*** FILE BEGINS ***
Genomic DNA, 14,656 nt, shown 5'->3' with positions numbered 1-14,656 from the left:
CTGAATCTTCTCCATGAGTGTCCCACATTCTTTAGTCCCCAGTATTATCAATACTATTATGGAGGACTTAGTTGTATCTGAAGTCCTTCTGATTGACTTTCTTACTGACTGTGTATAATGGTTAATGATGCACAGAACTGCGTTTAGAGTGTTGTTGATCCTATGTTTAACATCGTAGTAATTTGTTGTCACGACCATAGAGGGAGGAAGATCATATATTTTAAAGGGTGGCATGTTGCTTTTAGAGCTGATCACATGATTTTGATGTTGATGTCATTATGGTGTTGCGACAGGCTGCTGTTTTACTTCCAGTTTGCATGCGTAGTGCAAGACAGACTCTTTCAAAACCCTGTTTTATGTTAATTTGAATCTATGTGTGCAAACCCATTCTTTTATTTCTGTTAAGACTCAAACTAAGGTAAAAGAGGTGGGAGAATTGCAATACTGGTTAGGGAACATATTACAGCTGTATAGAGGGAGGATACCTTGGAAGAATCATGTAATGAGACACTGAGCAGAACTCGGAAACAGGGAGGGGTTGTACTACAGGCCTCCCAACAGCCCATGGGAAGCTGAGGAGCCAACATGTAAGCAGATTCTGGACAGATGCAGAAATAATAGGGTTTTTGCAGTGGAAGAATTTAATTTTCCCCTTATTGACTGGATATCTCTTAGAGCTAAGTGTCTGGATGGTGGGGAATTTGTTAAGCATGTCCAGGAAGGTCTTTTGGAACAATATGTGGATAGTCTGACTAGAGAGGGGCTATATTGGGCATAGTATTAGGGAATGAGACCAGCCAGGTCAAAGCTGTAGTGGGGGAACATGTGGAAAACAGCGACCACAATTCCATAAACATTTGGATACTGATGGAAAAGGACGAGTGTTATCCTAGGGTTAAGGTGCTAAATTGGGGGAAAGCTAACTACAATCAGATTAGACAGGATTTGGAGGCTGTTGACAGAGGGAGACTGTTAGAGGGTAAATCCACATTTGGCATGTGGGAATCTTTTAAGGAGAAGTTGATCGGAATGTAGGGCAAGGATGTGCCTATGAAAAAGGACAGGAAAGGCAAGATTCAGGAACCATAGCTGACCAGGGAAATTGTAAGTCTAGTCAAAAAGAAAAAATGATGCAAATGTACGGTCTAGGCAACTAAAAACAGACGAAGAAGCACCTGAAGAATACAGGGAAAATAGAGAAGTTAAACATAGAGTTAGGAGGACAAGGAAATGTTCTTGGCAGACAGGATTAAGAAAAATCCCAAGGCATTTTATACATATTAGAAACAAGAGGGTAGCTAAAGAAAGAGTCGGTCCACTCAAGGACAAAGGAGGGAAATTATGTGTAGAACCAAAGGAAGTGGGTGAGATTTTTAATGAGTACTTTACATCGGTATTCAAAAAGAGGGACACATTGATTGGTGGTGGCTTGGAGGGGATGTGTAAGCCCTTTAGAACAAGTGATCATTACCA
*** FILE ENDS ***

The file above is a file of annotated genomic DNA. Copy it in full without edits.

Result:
Genomic DNA, 14,656 nt, shown 5'->3' with positions numbered 1-14,656 from the left:
CTGAATCTTCTCCATGAGTGTCCCACATTCTTTAGTCCCCAGTATTATCAATACTATTATGGAGGACTTAGTTGTATCTGAAGTCCTTCTGATTGACTTTCTTACTGACTGTGTATAATGGTTAATGATGCACAGAACTGCGTTTAGAGTGTTGTTGATCCTATGTTTAACATCGTAGTAATTTGTTGTCACGACCATAGAGGGAGGAAGATCATATATTTTAAAGGGTGGCATGTTGCTTTTAGAGCTGATCACATGATTTTGATGTTGATGTCATTATGGTGTTGCGACAGGCTGCTGTTTTACTTCCAGTTTGCATGCGTAGTGCAAGACAGACTCTTTCAAAACCCTGTTTTATGTTAATTTGAATCTATGTGTGCAAACCCATTCTTTTATTTCTGTTAAGACTCAAACTAAGGTAAAAGAGGTGGGAGAATTGCAATACTGGTTAGGGAACATATTACAGCTGTATAGAGGGAGGATACCTTGGAAGAATCATGTAATGAGACACTGAGCAGAACTCGGAAACAGGGAGGGGTTGTACTACAGGCCTCCCAACAGCCCATGGGAAGCTGAGGAGCCAACATGTAAGCAGATTCTGGACAGATGCAGAAATAATAGGGTTTTTGCAGTGGAAGAATTTAATTTTCCCCTTATTGACTGGATATCTCTTAGAGCTAAGTGTCTGGATGGTGGGGAATTTGTTAAGCATGTCCAGGAAGGTCTTTTGGAACAATATGTGGATAGTCTGACTAGAGAGGGGCTATATTGGGCATAGTATTAGGGAATGAGACCAGCCAGGTCAAAGCTGTAGTGGGGGAACATGTGGAAAACAGCGACCACAATTCCATAAACATTTGGATACTGATGGAAAAGGACGAGTGTTATCCTAGGGTTAAGGTGCTAAATTGGGGGAAAGCTAACTACAATCAGATTAGACAGGATTTGGAGGCTGTTGACAGAGGGAGACTGTTAGAGGGTAAATCCACATTTGGCATGTGGGAATCTTTTAAGGAGAAGTTGATCGGAATGTAGGGCAAGGATGTGCCTATGAAAAAGGACAGGAAAGGCAAGATTCAGGAACCATAGCTGACCAGGGAAATTGTAAGTCTAGTCAAAAAGAAAAAATGATGCAAATGTACGGTCTAGGCAACTAAAAACAGACGAAGAAGCACCTGAAGAATACAGGGAAAATAGAGAAGTTAAACATAGAGTTAGGAGGACAAGGAAATGTTCTTGGCAGACAGGATTAAGAAAAATCCCAAGGCATTTTATACATATTAGAAACAAGAGGGTAGCTAAAGAAAGAGTCGGTCCACTCAAGGACAAAGGAGGGAAATTATGTGTAGAACCAAAGGAAGTGGGTGAGATTTTTAATGAGTACTTTACATCGGTATTCAAAAAGAGGGACACATTGATTGGTGGTGGCTTGGAGGGGATGTGTAAGCCCTTTAGAACAAGTGATCATTACCA